Double Pans at the Army-Navy?

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  • From: Collinwood, Ohio, USA
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Double Pans at the Army-Navy?
Posted by gmpullman on Friday, May 26, 2017 2:05 PM

The Summer 2017 issue is great, as usual! Studying the photo of the Greenwich Yard gathering of passenger extras for the Army-Navy Game on the inside back cover, I was curious as to why all the GG1s—ten that I can count—all have both pantographs raised.

I understand "double pans" were orderded during ice conditions but I'm curious as to why all the Gs would have both pantographs raised in the situation depicted in the photograph.

Anyone have any insight on this?

Regards, Ed

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Posted by RME on Friday, May 26, 2017 6:10 PM

...I'm curious as to why all the Gs would have both pantographs raised in the situation depicted in the photograph.

Especially when the 1955 Grif Teller calendar painting "Mass Transportation" -- the same situation -- shows only about 2 pans up on the whole visible fleet, some of which are popping off their train-heat boilers.

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Posted by rcdrye on Friday, May 26, 2017 8:46 PM

The boilers were oil-fired.

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Posted by gmpullman on Friday, May 26, 2017 8:58 PM

I've looked at several other photos of GG1s, and MP54s in later years— in some of the PRR books I have by Dziobko, Volkmer, and Pennypacker. 

One thing that I notice is the extreme height of the contact wire over most of the trackage at Greenwich Yard. The PRR C.T. 290 booklet mentions a "High Wire" territory sign when minimum clearance is approximately 24 feet, 6 inches. There is no mention if two pantographs should be raised in these High Wire areas but this may be a logical explanation...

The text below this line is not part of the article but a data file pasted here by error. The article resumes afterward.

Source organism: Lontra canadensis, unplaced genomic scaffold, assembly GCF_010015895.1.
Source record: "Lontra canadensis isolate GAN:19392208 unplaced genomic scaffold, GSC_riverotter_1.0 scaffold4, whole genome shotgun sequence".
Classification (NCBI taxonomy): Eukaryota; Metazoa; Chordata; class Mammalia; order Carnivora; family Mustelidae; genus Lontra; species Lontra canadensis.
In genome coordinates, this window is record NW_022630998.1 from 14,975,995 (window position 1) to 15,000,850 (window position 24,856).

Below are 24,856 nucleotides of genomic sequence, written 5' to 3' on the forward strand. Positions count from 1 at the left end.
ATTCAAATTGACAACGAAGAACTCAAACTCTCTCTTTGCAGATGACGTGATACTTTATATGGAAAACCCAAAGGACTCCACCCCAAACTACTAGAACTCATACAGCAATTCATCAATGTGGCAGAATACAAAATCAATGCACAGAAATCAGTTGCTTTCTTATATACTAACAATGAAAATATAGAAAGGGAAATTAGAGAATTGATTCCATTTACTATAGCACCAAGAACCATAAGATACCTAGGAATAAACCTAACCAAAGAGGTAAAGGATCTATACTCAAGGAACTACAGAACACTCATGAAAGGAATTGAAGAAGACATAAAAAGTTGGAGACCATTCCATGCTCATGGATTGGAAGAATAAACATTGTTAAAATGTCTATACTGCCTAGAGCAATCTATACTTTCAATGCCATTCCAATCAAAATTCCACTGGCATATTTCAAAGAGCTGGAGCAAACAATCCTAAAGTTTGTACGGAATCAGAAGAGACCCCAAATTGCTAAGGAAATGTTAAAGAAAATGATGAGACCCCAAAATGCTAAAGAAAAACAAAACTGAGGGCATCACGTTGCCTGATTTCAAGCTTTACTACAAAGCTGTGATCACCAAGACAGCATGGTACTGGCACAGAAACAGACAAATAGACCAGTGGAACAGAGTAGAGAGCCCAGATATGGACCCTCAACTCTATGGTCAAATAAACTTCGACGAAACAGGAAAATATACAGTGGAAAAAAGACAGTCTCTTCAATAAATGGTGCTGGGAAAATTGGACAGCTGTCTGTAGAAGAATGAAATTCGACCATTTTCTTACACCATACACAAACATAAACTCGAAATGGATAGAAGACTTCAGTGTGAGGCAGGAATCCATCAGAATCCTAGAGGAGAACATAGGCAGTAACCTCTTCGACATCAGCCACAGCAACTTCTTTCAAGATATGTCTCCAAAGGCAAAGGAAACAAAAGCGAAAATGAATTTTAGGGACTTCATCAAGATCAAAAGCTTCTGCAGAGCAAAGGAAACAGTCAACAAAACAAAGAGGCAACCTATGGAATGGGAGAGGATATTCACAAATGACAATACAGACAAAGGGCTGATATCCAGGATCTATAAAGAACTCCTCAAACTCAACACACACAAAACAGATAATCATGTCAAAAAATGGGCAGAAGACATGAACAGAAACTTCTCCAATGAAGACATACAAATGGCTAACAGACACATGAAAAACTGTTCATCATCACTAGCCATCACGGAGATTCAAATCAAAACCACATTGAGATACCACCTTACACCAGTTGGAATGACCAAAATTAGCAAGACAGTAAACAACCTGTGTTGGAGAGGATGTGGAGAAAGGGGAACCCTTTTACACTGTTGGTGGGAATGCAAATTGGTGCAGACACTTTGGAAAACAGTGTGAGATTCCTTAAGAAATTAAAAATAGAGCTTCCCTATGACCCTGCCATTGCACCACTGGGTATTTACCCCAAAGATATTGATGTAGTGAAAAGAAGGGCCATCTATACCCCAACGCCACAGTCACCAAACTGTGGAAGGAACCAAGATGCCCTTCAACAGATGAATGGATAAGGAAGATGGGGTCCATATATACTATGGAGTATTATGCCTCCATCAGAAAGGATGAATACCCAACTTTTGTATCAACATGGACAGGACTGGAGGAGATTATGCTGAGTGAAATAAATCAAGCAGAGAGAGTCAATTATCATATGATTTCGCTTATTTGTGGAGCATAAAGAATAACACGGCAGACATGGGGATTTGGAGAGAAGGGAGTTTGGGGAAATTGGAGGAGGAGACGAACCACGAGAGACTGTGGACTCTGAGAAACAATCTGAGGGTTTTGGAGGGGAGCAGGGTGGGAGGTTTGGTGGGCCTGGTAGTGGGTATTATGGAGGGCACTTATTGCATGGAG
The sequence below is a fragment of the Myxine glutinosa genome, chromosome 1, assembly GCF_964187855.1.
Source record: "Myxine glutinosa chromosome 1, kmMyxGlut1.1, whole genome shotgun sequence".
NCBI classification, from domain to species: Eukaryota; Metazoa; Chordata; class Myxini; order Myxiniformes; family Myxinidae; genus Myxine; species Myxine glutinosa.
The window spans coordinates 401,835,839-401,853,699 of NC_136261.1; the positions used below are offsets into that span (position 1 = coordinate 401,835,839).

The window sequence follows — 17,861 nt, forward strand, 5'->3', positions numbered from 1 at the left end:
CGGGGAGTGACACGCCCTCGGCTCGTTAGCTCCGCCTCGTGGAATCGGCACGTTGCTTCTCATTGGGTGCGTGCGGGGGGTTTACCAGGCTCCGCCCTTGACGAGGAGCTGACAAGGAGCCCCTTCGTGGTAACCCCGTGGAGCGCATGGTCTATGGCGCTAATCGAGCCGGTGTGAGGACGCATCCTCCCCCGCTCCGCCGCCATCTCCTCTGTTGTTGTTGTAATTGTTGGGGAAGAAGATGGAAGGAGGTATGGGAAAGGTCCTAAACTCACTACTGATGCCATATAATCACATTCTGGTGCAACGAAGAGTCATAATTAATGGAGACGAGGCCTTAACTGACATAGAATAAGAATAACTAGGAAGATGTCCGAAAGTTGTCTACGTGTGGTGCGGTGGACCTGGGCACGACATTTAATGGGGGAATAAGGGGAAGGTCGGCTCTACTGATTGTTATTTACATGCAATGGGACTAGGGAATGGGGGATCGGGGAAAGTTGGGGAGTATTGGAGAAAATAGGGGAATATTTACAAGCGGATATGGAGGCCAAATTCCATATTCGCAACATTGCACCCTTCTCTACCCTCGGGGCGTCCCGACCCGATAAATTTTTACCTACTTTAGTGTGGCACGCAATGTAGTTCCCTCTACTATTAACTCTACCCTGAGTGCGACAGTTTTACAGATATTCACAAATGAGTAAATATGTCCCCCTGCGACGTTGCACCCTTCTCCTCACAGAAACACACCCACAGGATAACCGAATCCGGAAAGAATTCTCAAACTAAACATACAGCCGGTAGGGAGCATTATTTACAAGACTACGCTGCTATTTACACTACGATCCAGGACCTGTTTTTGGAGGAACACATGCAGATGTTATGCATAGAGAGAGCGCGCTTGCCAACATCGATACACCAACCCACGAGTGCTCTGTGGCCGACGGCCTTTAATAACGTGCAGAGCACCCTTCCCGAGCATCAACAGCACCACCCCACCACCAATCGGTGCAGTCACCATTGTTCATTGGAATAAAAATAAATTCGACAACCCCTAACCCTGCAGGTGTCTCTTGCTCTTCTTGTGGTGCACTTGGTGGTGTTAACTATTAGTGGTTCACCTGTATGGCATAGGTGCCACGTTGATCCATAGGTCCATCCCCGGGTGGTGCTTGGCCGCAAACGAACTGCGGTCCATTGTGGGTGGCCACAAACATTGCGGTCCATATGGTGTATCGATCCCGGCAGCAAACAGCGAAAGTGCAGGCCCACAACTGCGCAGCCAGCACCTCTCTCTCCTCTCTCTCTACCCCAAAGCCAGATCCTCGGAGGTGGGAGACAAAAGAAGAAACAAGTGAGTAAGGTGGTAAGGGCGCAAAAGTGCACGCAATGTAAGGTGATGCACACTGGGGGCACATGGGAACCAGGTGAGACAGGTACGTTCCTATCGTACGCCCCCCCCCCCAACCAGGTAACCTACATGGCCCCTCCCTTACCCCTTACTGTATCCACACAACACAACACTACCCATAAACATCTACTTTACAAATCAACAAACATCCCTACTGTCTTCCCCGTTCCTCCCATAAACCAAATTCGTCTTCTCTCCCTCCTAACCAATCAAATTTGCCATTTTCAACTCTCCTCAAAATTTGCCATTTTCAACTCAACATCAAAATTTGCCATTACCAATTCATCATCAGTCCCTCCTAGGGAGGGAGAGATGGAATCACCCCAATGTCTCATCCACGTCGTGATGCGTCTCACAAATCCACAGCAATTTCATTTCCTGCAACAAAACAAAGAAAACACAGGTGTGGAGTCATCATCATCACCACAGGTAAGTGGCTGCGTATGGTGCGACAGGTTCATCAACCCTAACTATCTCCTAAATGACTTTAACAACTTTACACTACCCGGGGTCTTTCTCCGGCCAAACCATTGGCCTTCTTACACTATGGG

I can imagine Mr. Teller wanting to use a bit of artistic licence to avoid having to paint all those pantographs! Even with the boilers being oil-fired I'm sure electric power was needed for the combustion blower, oil pump and igniter on the steam generators.


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Posted by rrlineman on Wednesday, June 07, 2017 8:46 PM

the reason for that can be found in old PRR special notices that I have. Because of the high wire, both pans were kept up to maintain good contact with the trolley wires. this was due to the fact that some pan shoes were still all metal or had the soft copper wear strips. Carbon came late 50's early 60's. Only when they were ready to leave would the proper pan setup be done.

Statium was at the end of the SP1-SP2 feeders out of Sub 2A Arsenel Sub. So the voltage drop with all the motors and MU's would be a heavy draw. the MU's had electric heat and only 2 traction motors. the G's had a much more load draw with the steam heat boilers, blowers keeping the electrical gear cool etc. And they also kept 2 line trucks at each end of the yard, 1 at Arsenal sub, a wire train on standby in PCY, and wire trains and trucks as needed at all major station. the old wire was only 4/0 copper bronze or the older 330 mushroom trolley wire depending where in the yard you were. they also kept wiretains and line trucks on standby at all major stations and light motors if needed. Also Substation Electricans manned Sub 2A, S1A West Philly, Subs 8/9 Zoo, Sub 4 Paoli & Lamokin stepup Substation #11. A protect motor were kept at Wilm, Perryville Baltimore (the R2 tunnel helper) and at Noth Philly and Lancaster. hope this helps.

And FWIT, all the original pans were AIR lower and Spring Raised. IF any arcing occurred they would pin the chargin UP button to maintain a sound 35 psi in the cylnder to keep good pressure on the wire. Not like this current junk we have that is the reverse. Air Raised and Spring lowered. and with a stuipd BPA alarm the is false better then 80% of the time.

From a soon to be RETIREE in Sept 1st after 40 yrs(as a lineman and a Baltimore Power Director.)

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Posted by Miningman on Wednesday, June 07, 2017 9:07 PM

rrlineman- Thank you for this. Excellent information! 


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